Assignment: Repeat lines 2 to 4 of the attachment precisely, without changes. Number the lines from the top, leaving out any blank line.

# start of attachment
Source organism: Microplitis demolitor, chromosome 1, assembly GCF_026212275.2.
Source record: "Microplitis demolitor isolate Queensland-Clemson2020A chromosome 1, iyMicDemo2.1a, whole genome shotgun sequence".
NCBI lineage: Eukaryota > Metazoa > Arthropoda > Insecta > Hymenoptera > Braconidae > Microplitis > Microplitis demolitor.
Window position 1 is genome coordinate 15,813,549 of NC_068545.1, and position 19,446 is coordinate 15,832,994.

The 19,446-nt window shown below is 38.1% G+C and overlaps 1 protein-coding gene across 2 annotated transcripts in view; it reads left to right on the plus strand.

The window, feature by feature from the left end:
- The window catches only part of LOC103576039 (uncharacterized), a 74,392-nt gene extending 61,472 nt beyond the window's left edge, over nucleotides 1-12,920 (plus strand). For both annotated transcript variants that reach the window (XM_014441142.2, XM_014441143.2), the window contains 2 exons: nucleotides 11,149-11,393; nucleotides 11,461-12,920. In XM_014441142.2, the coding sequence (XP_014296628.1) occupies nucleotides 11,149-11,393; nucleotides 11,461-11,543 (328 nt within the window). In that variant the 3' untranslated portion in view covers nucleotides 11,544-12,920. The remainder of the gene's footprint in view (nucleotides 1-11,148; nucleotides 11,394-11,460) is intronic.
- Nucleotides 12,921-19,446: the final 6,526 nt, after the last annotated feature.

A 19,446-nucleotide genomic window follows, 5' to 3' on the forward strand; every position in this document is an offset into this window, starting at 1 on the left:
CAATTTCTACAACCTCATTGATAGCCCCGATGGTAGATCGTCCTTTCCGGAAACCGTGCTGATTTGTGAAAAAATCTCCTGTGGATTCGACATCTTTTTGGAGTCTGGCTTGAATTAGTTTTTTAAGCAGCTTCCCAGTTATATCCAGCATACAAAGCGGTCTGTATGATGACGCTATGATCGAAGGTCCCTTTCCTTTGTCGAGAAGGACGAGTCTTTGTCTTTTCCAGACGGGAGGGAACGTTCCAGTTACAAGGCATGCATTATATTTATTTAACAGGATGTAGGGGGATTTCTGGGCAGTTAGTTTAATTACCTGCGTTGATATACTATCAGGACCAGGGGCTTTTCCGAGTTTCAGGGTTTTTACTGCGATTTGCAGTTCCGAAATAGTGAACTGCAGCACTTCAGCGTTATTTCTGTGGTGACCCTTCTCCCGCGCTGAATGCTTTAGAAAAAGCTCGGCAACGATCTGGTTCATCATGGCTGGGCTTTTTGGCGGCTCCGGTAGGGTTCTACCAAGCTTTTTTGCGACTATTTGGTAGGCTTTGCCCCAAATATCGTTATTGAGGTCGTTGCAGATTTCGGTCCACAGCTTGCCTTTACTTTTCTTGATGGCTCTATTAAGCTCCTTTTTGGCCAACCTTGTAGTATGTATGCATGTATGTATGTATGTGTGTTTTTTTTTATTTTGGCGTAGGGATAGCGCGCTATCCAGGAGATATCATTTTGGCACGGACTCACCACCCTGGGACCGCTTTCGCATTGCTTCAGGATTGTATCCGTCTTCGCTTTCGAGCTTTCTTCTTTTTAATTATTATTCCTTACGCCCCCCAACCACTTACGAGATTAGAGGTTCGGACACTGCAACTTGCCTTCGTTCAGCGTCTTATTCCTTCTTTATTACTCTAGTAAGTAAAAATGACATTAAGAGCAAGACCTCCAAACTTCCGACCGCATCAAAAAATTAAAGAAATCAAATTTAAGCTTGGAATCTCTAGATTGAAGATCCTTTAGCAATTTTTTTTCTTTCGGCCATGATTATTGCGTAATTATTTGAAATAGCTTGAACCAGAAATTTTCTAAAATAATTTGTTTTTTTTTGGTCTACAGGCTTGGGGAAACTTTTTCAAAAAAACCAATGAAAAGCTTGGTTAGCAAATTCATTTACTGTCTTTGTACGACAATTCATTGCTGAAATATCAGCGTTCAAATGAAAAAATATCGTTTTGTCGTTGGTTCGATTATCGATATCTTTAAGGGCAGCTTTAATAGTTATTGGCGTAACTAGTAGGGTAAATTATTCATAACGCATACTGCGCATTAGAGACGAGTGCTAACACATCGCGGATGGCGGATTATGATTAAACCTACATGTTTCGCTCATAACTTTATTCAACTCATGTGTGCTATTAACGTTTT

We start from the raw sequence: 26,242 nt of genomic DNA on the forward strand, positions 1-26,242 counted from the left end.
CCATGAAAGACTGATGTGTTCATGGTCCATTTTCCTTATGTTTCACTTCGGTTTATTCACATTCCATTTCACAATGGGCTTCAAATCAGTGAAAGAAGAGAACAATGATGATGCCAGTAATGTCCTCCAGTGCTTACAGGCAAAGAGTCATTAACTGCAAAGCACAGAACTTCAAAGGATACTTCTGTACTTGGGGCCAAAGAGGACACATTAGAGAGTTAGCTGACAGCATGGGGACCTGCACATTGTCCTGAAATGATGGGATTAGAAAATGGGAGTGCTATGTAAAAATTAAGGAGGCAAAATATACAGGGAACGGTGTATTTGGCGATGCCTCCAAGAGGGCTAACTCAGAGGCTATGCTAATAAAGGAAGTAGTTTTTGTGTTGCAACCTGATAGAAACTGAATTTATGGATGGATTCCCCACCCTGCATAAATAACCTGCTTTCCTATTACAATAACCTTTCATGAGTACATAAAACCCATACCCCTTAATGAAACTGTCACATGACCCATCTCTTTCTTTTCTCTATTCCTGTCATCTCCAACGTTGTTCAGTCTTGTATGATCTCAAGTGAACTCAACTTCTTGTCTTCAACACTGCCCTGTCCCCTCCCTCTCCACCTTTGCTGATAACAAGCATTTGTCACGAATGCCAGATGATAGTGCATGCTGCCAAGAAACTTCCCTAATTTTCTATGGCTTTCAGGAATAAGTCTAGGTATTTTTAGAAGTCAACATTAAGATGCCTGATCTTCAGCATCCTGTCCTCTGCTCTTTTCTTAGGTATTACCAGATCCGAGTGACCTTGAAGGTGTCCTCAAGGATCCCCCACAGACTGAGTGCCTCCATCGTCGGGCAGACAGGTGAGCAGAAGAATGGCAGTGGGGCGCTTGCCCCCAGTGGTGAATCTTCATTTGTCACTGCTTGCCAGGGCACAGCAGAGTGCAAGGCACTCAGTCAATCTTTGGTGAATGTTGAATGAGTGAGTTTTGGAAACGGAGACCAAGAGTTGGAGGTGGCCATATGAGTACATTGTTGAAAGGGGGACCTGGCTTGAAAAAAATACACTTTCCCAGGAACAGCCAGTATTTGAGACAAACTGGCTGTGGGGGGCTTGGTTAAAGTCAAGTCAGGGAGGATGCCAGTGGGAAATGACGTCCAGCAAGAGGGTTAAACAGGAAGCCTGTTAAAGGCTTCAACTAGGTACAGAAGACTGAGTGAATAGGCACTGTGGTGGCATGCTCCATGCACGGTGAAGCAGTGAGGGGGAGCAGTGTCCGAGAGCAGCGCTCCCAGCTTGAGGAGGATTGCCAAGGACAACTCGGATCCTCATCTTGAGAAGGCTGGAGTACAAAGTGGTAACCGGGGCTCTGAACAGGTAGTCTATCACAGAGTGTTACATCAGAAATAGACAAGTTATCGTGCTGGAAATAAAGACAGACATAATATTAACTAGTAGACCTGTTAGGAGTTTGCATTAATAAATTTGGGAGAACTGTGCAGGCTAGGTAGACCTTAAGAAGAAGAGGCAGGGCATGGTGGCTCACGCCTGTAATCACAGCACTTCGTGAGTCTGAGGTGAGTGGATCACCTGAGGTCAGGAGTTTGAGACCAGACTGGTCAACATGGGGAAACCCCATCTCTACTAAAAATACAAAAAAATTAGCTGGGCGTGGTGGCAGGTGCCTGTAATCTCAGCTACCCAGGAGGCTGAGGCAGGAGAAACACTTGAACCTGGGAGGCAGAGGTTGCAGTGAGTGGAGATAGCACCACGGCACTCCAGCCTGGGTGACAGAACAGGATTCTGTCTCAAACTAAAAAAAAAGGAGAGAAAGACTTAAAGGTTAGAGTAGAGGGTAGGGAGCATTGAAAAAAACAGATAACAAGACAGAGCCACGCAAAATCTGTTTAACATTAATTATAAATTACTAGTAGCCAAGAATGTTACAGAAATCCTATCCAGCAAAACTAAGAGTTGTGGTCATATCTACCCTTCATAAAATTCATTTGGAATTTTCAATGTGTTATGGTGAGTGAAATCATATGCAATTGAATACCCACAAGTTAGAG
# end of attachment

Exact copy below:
Source record: "Microplitis demolitor isolate Queensland-Clemson2020A chromosome 1, iyMicDemo2.1a, whole genome shotgun sequence".
NCBI lineage: Eukaryota > Metazoa > Arthropoda > Insecta > Hymenoptera > Braconidae > Microplitis > Microplitis demolitor.
Window position 1 is genome coordinate 15,813,549 of NC_068545.1, and position 19,446 is coordinate 15,832,994.